The thing of it is, when I started out I was doing street films - underground, very low-budgety, almost like large student films.

Don't I see the influence of Fellini's I Vitelloni (1953) on your next street film, American Graffiti (1973)?

When I saw Fellini's film, I thought that's probably the way Italian kids grew up - I believed it. So he had an influence. I was trying to be as truthful as he was about the way things were. Rebel Without a Cause and all those juvenile delinquent movies were nice movies, but they were Hollywood movies. American Graffiti was a movie for all the kids who weren't juvenile delinquents: just regular kids on their way out of high school.

I was interested in documenting the mating rituals of American kids, which happened uniquely in cars from the 1920s and 1930s through the early 1960s. Instead of strolling through the town square, they were driving around town. There was also my fascination with 1962 as a pivotal year before the escalation of the Vietnam War, the Kennedy assassination, and the invasion of the Beatles. So it was about accepting change and making the most of it. Yoda's "train yourself to let go of everything you fear to lose" applies to American Graffiti and THX 1138 as well as Star Wars.

Why the leap to Star Wars?

I wanted to try something on a stage - to build sets and have costumes that you actually design and have made for you. I wanted to be able to say, "I made a movie like that once." My matrix for the storytelling and the way it was put together was what you'd see in a 1935 Saturday-matinee serial, along with other stuff from the 1930s and 1940s, whether it was John Ford, William Wyler, or Billy Wilder. I was trying to be slightly melodramatic in terms of dialogue and acting and even conservative visually.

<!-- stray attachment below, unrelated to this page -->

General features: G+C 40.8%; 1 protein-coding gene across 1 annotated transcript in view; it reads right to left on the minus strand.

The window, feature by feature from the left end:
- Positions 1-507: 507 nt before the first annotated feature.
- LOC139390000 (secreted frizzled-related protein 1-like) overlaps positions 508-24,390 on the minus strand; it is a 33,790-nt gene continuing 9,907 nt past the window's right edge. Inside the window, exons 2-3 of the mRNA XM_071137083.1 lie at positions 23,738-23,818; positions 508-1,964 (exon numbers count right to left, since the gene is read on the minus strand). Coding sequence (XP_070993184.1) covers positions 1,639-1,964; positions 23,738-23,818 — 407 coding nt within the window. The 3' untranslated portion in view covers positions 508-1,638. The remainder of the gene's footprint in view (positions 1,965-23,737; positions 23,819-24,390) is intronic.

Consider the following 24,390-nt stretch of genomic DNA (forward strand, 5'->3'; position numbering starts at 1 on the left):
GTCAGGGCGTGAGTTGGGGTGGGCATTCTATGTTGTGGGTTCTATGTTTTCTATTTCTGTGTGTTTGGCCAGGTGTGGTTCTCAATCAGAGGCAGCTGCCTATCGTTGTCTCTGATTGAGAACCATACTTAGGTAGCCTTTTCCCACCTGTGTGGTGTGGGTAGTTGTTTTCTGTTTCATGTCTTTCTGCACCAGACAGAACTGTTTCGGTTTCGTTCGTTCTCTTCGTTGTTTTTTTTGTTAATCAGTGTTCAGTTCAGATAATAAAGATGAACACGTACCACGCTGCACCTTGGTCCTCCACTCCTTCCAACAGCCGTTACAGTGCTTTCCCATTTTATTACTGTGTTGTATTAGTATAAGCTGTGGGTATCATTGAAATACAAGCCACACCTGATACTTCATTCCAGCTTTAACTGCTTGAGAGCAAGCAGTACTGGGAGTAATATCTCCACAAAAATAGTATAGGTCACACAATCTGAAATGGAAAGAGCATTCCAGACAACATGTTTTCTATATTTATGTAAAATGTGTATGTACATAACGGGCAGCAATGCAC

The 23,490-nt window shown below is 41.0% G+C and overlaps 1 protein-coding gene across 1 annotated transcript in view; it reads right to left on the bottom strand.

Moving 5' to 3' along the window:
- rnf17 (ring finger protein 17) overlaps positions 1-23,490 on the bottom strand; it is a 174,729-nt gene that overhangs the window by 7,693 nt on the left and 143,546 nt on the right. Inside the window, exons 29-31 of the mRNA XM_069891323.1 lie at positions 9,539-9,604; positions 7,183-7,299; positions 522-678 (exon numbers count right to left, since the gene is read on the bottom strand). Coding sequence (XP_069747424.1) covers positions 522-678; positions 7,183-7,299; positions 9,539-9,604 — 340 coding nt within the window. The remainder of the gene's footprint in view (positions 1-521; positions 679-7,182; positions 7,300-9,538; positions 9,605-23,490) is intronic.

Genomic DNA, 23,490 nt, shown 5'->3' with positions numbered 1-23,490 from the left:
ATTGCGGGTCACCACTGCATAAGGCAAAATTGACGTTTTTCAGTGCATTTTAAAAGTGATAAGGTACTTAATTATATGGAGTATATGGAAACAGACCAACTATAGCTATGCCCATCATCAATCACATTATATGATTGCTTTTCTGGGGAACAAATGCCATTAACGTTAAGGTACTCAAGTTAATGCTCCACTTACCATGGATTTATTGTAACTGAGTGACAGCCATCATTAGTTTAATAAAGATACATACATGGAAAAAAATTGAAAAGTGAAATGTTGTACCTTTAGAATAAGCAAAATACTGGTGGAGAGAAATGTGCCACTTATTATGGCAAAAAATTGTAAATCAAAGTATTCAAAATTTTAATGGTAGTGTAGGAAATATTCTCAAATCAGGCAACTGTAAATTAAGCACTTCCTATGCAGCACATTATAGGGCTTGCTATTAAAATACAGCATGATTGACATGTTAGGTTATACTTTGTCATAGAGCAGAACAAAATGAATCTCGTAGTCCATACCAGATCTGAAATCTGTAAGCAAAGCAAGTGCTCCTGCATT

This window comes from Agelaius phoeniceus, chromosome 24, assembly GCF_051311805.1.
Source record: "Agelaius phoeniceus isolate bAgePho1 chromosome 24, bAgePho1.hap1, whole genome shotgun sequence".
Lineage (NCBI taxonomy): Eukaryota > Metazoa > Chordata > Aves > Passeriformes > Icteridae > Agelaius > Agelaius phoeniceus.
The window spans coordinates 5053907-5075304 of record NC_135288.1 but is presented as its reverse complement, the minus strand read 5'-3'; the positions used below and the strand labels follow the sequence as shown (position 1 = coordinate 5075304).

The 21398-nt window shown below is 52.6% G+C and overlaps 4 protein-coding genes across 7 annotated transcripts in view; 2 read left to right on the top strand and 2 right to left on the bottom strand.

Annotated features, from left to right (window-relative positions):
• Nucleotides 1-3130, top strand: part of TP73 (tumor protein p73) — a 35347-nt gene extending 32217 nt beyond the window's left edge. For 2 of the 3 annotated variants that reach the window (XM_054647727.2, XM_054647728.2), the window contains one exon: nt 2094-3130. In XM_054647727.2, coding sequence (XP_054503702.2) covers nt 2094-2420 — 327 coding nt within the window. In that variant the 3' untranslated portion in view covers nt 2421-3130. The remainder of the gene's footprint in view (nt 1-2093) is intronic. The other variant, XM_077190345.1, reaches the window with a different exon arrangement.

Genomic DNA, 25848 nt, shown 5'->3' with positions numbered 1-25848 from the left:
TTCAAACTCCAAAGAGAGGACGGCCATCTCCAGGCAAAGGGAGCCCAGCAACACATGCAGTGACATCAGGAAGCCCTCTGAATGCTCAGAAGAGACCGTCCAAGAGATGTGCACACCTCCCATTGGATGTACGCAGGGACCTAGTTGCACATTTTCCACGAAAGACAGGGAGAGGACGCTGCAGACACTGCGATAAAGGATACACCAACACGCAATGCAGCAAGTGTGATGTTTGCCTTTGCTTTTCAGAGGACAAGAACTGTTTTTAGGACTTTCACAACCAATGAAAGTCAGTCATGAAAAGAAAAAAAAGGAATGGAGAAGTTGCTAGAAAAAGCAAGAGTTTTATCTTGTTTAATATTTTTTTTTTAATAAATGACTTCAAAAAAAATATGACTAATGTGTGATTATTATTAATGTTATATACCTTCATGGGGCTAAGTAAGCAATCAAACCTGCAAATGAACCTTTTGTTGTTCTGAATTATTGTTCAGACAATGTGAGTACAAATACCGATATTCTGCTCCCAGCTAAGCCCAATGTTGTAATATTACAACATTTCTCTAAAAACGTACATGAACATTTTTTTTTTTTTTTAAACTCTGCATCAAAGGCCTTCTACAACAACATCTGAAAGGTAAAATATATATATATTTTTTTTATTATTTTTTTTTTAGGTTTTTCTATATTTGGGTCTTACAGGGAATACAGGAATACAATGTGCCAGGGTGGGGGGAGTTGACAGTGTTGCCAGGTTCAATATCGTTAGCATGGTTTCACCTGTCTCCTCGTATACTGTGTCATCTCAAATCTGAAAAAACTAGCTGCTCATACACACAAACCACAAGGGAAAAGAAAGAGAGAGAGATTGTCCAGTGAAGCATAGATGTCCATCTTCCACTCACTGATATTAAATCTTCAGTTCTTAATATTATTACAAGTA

But when people first saw Star Wars: Episode IV [1977], they commented on its fast pace or complained there was so much information you couldn't follow it. That's because most other science-fiction movies say, "You're not familiar with this environment, and we spent so much money on this matte painting or this set, we're going to make sure you see it." So you end up with a movie that's like a travelogue of the future.

I said, "We're not going to do that with Star Wars. We're going to present it as an environment we're all familiar with." That seems to give you an incredible pace. But if you watch Episode IV today, everything is familiar and it moves pretty slow. To be perfectly honest, it's not a fast-paced movie at all.

In Episodes IV, V [1980] and VI [1983], I didn't have the budget or the technology, so I kept the action to the backwater, the outer rim of the galaxy. I could shove an alien in here or there but it had to be in a rubber mask and I was barely able to make that work. But in Episodes I [1999], II [2002] and III [2005], we were able to go to the center of the universe, all these different places where all these different aliens are.

Now I had to deal with the cultures of highly populated areas. And I wanted to fill everything up so the frames would be just as complicated as those of a contemporary movie.